This development has huge implications for the bitcoin community. For most of bitcoin’s history, converting funds into and out of fiat has been a slow, thorny process involving money transfers between banks. Wire transfers can take more than a week to clear, and it’s not uncommon for some banks to decline the transactions altogether. Given the volatility of bitcoin prices, a slow transaction can effectively result in the loss of hundreds of dollars per bitcoin.
The BTC-e transactions will allow funds to transfer in 2-4 business days, and deposit directly to the credit card balance. The transaction fee is currently set at 5%. The transaction appears on credit card statements as an affiliate payment.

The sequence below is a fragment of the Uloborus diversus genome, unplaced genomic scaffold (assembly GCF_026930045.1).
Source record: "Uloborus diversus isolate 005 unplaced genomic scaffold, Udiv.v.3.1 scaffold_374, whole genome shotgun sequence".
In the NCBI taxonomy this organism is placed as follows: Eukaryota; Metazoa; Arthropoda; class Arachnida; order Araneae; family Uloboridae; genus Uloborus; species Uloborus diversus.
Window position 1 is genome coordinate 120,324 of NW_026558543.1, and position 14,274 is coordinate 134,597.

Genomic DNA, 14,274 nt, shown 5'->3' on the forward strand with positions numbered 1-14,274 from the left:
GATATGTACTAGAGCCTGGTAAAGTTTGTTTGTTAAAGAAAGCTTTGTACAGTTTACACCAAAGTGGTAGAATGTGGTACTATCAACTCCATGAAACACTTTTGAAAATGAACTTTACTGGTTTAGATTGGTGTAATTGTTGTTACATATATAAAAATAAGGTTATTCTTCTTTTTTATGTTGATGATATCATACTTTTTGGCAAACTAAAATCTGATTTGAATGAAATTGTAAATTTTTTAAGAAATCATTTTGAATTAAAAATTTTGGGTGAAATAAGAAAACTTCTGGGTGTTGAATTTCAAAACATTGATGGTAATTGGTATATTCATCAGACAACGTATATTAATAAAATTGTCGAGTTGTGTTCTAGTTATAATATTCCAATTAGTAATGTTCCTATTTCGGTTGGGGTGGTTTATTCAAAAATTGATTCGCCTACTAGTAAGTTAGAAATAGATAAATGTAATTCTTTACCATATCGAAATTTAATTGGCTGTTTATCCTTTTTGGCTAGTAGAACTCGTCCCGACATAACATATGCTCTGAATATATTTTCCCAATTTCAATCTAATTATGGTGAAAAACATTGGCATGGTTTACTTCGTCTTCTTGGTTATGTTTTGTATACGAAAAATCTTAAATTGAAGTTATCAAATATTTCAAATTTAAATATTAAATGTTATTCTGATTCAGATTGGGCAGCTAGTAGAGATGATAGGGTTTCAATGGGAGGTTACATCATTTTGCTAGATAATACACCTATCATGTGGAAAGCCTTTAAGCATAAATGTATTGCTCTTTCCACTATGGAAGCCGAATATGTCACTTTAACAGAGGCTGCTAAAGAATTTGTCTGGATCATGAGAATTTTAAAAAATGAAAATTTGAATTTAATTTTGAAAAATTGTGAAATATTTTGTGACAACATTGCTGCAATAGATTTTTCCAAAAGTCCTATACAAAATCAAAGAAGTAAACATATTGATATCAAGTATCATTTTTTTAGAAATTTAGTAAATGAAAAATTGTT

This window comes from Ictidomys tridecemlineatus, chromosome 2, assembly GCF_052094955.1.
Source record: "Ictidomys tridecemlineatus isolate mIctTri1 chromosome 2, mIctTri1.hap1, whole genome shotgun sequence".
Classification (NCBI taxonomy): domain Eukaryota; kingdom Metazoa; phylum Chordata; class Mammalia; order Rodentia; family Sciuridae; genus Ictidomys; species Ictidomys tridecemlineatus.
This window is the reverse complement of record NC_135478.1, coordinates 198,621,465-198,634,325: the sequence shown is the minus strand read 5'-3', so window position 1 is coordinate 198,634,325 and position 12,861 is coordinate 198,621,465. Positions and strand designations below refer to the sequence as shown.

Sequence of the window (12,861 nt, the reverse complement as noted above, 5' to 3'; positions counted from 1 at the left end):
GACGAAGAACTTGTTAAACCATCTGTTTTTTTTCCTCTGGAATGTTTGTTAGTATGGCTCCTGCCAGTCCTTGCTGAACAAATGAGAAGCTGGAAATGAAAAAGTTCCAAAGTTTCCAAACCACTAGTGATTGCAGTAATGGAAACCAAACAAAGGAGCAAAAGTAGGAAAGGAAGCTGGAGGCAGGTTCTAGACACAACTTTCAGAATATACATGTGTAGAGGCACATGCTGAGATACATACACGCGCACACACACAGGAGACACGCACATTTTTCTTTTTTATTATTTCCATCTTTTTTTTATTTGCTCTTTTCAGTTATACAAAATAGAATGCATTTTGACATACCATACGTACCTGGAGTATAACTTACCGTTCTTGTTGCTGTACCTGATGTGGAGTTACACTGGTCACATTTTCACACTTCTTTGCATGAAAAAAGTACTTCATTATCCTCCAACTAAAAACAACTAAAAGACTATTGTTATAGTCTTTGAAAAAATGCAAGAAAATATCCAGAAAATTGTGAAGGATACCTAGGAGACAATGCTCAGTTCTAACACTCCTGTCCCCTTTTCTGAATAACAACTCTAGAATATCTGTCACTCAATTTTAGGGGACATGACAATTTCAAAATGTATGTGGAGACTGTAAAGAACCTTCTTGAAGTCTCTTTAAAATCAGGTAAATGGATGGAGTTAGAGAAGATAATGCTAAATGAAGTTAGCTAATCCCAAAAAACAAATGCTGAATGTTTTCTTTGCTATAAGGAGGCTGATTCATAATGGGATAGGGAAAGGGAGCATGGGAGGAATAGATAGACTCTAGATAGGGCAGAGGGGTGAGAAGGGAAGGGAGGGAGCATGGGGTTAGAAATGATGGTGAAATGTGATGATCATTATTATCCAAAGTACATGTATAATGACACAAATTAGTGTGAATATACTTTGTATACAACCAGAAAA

BTC-e did note that some Visa or MasterCard associated systems are not eligible for the program, such as those that do not allow a positive balance. Maestro, VISA Electron and cards issued by PayPal are also not eligible for BTC-e transactions.
It’s unclear if this is an experimental payment system specific to BTC-e, or if the exchange is simply the first company to integrate the payment scheme. Should it prove successful for both the customers and the credit card companies, expect to see many other bitcoin-related businesses offering the service in coming months.